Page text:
"Rules of Engagement," "Black and White," "Ready to Rumble" and "Return to Me" 

Quick Flicks

!B! "Rules of Engagement"
!B! "Black and White"
!B! "Ready to Rumble"
!B! "Return to Me"

"Rules of Engagement" — This testosterone-fueled, no-frills military drama wouldn't be worth talking about were it not for the central performances. Samuel L. Jackson and Tommy Lee Jones breathe life into this cut-and-dried script about two aging comrades-in-arms reuniting because of a court martial.

Jackson is a career officer, a Marine's Marine; no wife, no children, just the Corps. Jones is a cynical Vietnam vet, a lawyer, a divorced father of one, and a recovering alcoholic. When Jackson faces a court martial and murder charge for an order he gave during an evacuation assignment in Yemen, he wants his old buddy Jones to represent him.

The trial turns out to be tougher than either buddy imagined. There's a missing videotape that would show whether the crowd fired first or even had weapons, a weasely career diplomat fearful of losing his cushy posting, and a smarmy National Security Advisor looking for a scapegoat. As well as a few seemingly un-Marinelike moves in Jackson's past. Can these few good men win?

"Black and White" — Talky and cliché-ridden, this overwrought and over-improvised melodrama purports to explore why a bunch of upper-class Manhattan white kids would co-opt the traditionally black culture of hip-hop. Writer/director James Toback desperately tries to be edgy, but even its outward gangsta trappings and rap score can't hide the truth. "Black and White" is about as cutting-edge as Top-40 radio. For those with a keen sense of the perverse, "B&W" offers plenty of cringe-worthy performances. The first belonging to Brooke Shields as the dreadlocked documentary filmmaker out to expose this recent phenom. The highlight of the movie? Robert Downey Jr.'s role as her less-than-hetero hubby who gets slapped around by Mike Tyson, playing himself.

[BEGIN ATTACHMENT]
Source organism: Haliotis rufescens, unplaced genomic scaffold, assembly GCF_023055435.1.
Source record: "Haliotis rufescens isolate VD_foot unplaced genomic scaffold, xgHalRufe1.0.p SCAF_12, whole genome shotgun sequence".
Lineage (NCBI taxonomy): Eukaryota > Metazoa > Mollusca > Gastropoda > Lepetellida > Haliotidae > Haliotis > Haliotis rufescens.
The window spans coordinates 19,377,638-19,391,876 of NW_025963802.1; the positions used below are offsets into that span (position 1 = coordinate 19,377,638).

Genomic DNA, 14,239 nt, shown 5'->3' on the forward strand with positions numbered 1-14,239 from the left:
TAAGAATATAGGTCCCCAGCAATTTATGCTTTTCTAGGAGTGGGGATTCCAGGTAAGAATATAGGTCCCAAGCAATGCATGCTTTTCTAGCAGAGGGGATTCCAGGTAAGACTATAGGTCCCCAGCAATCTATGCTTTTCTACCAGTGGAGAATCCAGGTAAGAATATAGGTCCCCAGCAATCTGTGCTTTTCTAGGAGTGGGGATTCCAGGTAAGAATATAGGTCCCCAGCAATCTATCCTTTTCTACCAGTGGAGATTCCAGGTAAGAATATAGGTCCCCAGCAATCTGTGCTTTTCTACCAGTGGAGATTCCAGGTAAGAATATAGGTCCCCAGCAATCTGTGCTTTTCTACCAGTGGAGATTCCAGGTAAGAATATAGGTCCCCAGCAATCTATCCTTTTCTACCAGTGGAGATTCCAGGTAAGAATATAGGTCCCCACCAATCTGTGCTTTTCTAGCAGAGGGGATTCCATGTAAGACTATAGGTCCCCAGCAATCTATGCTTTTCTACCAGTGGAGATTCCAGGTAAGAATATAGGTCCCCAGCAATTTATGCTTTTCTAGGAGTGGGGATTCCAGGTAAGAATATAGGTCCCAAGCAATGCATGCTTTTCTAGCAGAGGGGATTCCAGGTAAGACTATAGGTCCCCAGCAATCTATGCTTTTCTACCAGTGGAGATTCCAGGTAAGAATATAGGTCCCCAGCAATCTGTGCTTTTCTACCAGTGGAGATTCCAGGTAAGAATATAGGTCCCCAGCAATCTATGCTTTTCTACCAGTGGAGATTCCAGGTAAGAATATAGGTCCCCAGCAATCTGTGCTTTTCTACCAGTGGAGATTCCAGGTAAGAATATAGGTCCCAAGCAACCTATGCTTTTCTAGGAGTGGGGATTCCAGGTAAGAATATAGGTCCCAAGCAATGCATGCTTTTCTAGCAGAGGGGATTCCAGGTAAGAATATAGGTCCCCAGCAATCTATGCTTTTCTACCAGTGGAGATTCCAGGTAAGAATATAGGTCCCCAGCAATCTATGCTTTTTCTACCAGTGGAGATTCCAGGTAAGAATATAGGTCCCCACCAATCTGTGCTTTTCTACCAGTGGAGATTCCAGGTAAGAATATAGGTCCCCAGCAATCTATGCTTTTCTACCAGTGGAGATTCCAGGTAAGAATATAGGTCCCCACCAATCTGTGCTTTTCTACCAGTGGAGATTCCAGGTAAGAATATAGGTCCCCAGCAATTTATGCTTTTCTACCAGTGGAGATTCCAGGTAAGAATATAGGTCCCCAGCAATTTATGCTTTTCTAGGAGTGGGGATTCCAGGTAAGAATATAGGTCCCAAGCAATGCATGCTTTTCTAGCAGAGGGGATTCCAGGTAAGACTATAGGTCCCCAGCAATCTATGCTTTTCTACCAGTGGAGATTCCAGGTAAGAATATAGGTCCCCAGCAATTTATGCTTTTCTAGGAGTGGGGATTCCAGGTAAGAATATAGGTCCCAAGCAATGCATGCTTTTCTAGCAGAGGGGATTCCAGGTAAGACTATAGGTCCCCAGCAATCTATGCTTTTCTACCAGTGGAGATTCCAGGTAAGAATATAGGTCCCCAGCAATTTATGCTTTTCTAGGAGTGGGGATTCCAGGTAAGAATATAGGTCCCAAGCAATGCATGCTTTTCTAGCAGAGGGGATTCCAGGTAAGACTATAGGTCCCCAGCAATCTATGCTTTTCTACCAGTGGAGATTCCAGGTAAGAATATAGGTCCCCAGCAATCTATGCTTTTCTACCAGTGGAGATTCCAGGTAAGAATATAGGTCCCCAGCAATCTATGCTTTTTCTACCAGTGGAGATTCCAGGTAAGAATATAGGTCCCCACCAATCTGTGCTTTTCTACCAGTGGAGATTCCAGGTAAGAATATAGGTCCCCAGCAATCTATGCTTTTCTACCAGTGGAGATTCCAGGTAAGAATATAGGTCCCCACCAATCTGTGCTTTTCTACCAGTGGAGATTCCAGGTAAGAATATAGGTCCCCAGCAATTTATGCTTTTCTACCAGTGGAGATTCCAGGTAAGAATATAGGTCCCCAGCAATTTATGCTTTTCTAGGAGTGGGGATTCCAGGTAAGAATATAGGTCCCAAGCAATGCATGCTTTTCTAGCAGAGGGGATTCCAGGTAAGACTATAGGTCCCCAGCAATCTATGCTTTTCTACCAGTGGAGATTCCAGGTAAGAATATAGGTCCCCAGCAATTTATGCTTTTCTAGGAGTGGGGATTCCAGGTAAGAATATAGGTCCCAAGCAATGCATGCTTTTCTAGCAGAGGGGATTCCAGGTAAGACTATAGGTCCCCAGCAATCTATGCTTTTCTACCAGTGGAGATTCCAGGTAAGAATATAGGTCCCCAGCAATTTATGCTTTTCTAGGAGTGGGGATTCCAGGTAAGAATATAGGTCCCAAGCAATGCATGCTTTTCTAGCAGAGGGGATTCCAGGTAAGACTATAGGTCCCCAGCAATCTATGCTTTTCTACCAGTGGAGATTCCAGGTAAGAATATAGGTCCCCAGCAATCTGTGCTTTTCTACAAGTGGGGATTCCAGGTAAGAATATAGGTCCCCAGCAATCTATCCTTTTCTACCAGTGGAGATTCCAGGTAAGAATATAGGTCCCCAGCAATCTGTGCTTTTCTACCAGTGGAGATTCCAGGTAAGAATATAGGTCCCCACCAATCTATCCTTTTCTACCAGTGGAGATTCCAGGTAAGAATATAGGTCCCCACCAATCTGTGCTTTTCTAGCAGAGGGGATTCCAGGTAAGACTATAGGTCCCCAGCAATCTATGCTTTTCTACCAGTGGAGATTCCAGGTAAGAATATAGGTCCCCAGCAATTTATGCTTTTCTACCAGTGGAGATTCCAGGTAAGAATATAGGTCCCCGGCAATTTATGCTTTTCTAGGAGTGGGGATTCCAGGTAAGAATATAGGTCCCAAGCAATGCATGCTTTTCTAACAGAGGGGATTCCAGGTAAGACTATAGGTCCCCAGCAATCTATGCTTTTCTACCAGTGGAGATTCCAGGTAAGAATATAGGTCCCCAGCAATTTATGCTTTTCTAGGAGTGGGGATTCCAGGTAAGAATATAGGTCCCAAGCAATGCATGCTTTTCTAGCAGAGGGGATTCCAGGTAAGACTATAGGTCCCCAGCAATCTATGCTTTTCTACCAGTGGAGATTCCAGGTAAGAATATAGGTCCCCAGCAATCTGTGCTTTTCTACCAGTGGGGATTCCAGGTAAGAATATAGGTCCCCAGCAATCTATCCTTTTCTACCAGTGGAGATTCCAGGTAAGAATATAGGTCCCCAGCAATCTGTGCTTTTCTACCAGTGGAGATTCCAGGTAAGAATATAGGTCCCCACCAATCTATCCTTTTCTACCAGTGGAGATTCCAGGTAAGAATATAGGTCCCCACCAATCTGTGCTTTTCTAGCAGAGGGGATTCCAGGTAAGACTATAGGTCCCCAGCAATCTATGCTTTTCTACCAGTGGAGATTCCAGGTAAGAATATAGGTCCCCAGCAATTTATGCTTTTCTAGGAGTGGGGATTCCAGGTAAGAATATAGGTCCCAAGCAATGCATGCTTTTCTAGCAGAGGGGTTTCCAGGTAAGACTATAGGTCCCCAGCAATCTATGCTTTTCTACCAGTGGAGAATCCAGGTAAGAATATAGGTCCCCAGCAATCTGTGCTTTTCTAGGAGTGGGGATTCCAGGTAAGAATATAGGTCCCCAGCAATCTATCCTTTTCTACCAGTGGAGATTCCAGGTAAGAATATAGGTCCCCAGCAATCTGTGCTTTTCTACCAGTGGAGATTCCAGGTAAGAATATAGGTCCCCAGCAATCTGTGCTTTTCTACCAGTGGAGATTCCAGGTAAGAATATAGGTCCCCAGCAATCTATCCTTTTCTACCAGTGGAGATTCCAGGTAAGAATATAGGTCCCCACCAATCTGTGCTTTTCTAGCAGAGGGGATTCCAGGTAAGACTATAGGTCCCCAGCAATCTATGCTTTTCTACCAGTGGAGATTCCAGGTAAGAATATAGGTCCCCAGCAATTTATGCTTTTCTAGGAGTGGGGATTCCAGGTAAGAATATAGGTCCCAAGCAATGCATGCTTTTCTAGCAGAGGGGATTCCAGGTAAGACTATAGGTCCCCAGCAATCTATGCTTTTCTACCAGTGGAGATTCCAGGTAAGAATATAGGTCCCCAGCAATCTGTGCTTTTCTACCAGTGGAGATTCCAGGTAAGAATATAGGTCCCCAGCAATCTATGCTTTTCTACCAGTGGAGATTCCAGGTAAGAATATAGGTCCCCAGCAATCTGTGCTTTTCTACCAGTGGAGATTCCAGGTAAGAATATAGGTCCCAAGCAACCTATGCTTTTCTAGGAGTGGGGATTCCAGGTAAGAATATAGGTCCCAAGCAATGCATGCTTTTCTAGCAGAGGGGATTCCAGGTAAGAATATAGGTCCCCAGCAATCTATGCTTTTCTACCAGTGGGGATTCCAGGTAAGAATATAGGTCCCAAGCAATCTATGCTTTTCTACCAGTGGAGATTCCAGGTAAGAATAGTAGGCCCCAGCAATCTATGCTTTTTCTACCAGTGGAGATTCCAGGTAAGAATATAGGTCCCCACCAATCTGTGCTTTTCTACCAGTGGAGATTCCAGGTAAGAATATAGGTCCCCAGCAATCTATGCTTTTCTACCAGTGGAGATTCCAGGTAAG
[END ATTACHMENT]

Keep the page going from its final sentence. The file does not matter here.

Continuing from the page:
"Ready to Rumble" — OK, here's the most surprising thing about this valentine to World Championship Wrestling: It isn't nearly as bad as it could have been, or should have been. Though rude and crude in the vein of "Dumb & Dumber," this spoof of the sport and its fans is also pretty good-natured. The humor is strictly kicks to the groin, followed by a shot or two of potty humor, topped off with another kick to the groin.

David Arquette and Scott Caan are two fans who crash their septic tank pump truck after watching their idol, Jimmy King ( a decidedly unchallenged Oliver Platt) get beaten senseless in the ring. They begin their quest to find their fallen hero and restore him to the glory of the ring. Guess what? Jimmy turns out to be just another beer-swilling bumpkin much like themselves.

"Return to Me" — This sweet but completely predictable love story will leave you smiling, so long as you don't pay too much attention to its premise: Young woman dying from congenital heart failure receives lifesaving heart, only to discover much later that it belonged to the late wife of her new love. Minnie Driver is the woman, David Duchovny is the widower. The two seem destined to be together, but then the truth intervenes.

In between, we are treated to the precious and precocious shenanigans of Driver's extended family: grandpa Carroll O'Connor and his restaurant partner Robert Loggia as well as her no-nonsense cousin Meghan (played by director and co-writer Bonnie Hunt). Looking for a good, satisfying cry? This little heartstring-tugger is just the ticket.


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